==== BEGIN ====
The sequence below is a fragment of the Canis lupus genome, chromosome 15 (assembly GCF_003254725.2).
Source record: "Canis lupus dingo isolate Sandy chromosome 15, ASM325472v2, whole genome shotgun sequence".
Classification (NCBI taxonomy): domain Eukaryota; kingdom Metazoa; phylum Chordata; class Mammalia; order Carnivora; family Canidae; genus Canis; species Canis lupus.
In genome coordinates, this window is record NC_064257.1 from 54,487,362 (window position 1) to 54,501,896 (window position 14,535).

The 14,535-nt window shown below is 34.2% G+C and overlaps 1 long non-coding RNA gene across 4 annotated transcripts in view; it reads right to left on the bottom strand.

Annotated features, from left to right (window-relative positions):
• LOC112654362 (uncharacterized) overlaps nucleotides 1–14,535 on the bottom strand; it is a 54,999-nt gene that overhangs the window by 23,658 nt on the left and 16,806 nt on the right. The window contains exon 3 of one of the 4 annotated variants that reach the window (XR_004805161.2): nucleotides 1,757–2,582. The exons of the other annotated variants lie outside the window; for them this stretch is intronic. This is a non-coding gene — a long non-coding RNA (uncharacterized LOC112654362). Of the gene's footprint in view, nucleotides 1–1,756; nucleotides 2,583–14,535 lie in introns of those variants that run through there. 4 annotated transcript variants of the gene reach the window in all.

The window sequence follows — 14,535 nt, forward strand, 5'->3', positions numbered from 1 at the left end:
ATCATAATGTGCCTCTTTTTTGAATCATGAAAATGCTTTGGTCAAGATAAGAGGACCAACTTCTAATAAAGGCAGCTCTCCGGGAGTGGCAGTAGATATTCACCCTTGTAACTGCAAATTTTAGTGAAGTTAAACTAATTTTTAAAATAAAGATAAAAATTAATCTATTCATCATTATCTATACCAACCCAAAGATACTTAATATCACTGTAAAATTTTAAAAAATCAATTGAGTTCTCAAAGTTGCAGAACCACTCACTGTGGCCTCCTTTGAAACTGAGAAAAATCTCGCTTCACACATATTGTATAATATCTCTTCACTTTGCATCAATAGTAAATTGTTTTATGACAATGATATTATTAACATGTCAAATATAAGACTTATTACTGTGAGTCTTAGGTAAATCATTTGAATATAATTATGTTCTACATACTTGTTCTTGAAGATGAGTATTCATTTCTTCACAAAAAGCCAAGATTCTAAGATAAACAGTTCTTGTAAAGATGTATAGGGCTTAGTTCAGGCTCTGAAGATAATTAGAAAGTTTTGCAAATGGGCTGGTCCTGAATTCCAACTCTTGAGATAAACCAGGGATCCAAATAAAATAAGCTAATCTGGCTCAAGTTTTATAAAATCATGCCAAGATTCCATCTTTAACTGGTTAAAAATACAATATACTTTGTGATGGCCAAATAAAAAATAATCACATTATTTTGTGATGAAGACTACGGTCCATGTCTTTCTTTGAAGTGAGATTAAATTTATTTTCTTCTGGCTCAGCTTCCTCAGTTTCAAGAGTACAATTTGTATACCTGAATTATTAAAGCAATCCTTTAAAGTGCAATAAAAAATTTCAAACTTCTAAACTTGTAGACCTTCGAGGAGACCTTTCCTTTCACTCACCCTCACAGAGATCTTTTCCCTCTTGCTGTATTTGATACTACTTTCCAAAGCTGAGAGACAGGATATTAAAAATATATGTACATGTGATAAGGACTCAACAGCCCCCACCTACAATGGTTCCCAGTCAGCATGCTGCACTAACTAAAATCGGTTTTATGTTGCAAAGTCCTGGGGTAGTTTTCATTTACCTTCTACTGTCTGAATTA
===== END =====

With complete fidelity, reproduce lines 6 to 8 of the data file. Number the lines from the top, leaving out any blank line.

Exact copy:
Annotated features, from left to right (window-relative positions):
• LOC112654362 (uncharacterized) overlaps nucleotides 1–14,535 on the bottom strand; it is a 54,999-nt gene that overhangs the window by 23,658 nt on the left and 16,806 nt on the right. The window contains exon 3 of one of the 4 annotated variants that reach the window (XR_004805161.2): nucleotides 1,757–2,582. The exons of the other annotated variants lie outside the window; for them this stretch is intronic. This is a non-coding gene — a long non-coding RNA (uncharacterized LOC112654362). Of the gene's footprint in view, nucleotides 1–1,756; nucleotides 2,583–14,535 lie in introns of those variants that run through there. 4 annotated transcript variants of the gene reach the window in all.

The window sequence follows — 14,535 nt, forward strand, 5'->3', positions numbered from 1 at the left end: